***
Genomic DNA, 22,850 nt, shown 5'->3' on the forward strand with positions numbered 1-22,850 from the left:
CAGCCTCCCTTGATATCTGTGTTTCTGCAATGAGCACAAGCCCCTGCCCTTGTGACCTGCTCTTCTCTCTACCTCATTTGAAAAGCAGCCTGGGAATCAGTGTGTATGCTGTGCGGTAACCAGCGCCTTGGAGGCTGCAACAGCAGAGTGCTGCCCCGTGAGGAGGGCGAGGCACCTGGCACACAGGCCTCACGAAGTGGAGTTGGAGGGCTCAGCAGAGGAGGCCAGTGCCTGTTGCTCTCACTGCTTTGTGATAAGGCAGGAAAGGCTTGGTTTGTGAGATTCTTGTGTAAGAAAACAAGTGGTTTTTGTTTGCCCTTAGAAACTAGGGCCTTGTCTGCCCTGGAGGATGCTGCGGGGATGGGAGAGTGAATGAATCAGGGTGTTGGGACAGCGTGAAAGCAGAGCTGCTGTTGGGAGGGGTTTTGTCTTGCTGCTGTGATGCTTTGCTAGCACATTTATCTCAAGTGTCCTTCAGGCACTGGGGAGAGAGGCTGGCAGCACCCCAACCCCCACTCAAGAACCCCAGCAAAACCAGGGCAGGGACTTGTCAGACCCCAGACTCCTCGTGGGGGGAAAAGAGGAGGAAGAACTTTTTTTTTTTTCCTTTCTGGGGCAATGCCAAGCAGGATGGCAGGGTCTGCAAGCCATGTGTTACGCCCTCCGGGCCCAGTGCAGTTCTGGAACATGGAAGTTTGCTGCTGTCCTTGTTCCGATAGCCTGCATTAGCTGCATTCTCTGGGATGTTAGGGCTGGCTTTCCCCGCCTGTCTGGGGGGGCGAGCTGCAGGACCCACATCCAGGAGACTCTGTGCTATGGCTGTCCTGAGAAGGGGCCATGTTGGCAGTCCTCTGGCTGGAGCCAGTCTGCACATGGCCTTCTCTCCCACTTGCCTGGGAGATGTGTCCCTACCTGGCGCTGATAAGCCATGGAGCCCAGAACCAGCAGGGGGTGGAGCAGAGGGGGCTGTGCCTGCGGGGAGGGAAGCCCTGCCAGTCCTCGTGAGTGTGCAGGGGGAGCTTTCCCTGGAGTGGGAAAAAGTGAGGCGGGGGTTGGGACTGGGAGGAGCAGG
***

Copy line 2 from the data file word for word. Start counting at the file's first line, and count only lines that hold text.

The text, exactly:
CAGCCTCCCTTGATATCTGTGTTTCTGCAATGAGCACAAGCCCCTGCCCTTGTGACCTGCTCTTCTCTCTACCTCATTTGAAAAGCAGCCTGGGAATCAGTGTGTATGCTGTGCGGTAACCAGCGCCTTGGAGGCTGCAACAGCAGAGTGCTGCCCCGTGAGGAGGGCGAGGCACCTGGCACACAGGCCTCACGAAGTGGAGTTGGAGGGCTCAGCAGAGGAGGCCAGTGCCTGTTGCTCTCACTGCTTTGTGATAAGGCAGGAAAGGCTTGGTTTGTGAGATTCTTGTGTAAGAAAACAAGTGGTTTTTGTTTGCCCTTAGAAACTAGGGCCTTGTCTGCCCTGGAGGATGCTGCGGGGATGGGAGAGTGAATGAATCAGGGTGTTGGGACAGCGTGAAAGCAGAGCTGCTGTTGGGAGGGGTTTTGTCTTGCTGCTGTGATGCTTTGCTAGCACATTTATCTCAAGTGTCCTTCAGGCACTGGGGAGAGAGGCTGGCAGCACCCCAACCCCCACTCAAGAACCCCAGCAAAACCAGGGCAGGGACTTGTCAGACCCCAGACTCCTCGTGGGGGGAAAAGAGGAGGAAGAACTTTTTTTTTTTTCCTTTCTGGGGCAATGCCAAGCAGGATGGCAGGGTCTGCAAGCCATGTGTTACGCCCTCCGGGCCCAGTGCAGTTCTGGAACATGGAAGTTTGCTGCTGTCCTTGTTCCGATAGCCTGCATTAGCTGCATTCTCTGGGATGTTAGGGCTGGCTTTCCCCGCCTGTCTGGGGGGGCGAGCTGCAGGACCCACATCCAGGAGACTCTGTGCTATGGCTGTCCTGAGAAGGGGCCATGTTGGCAGTCCTCTGGCTGGAGCCAGTCTGCACATGGCCTTCTCTCCCACTTGCCTGGGAGATGTGTCCCTACCTGGCGCTGATAAGCCATGGAGCCCAGAACCAGCAGGGGGTGGAGCAGAGGGGGCTGTGCCTGCGGGGAGGGAAGCCCTGCCAGTCCTCGTGAGTGTGCAGGGGGAGCTTTCCCTGGAGTGGGAAAAAGTGAGGCGGGGGTTGGGACTGGGAGGAGCAGG